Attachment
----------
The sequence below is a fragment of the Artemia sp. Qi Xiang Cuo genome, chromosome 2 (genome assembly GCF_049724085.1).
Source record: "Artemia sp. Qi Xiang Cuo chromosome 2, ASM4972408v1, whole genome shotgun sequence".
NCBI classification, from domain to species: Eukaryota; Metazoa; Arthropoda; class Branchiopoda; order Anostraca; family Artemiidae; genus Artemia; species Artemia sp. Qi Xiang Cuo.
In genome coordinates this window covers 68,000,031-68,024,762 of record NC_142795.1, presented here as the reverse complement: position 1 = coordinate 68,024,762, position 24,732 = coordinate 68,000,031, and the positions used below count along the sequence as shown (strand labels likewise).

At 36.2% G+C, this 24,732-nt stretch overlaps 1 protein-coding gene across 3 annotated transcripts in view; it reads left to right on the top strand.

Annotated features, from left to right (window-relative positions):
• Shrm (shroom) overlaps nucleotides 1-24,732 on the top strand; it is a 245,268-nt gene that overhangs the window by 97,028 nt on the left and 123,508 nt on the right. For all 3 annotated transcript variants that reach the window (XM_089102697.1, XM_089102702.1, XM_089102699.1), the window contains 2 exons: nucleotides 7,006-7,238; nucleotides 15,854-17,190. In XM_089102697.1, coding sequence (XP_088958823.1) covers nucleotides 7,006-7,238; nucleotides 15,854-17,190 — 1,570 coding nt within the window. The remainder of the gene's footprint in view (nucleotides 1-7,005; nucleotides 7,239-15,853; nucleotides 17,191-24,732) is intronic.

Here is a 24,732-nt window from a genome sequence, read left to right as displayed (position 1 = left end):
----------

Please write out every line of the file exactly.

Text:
The sequence below is a fragment of the Artemia sp. Qi Xiang Cuo genome, chromosome 2 (genome assembly GCF_049724085.1).
Source record: "Artemia sp. Qi Xiang Cuo chromosome 2, ASM4972408v1, whole genome shotgun sequence".
NCBI classification, from domain to species: Eukaryota; Metazoa; Arthropoda; class Branchiopoda; order Anostraca; family Artemiidae; genus Artemia; species Artemia sp. Qi Xiang Cuo.
In genome coordinates this window covers 68,000,031-68,024,762 of record NC_142795.1, presented here as the reverse complement: position 1 = coordinate 68,024,762, position 24,732 = coordinate 68,000,031, and the positions used below count along the sequence as shown (strand labels likewise).

At 36.2% G+C, this 24,732-nt stretch overlaps 1 protein-coding gene across 3 annotated transcripts in view; it reads left to right on the top strand.

Annotated features, from left to right (window-relative positions):
• Shrm (shroom) overlaps nucleotides 1-24,732 on the top strand; it is a 245,268-nt gene that overhangs the window by 97,028 nt on the left and 123,508 nt on the right. For all 3 annotated transcript variants that reach the window (XM_089102697.1, XM_089102702.1, XM_089102699.1), the window contains 2 exons: nucleotides 7,006-7,238; nucleotides 15,854-17,190. In XM_089102697.1, coding sequence (XP_088958823.1) covers nucleotides 7,006-7,238; nucleotides 15,854-17,190 — 1,570 coding nt within the window. The remainder of the gene's footprint in view (nucleotides 1-7,005; nucleotides 7,239-15,853; nucleotides 17,191-24,732) is intronic.

Here is a 24,732-nt window from a genome sequence, read left to right as displayed (position 1 = left end):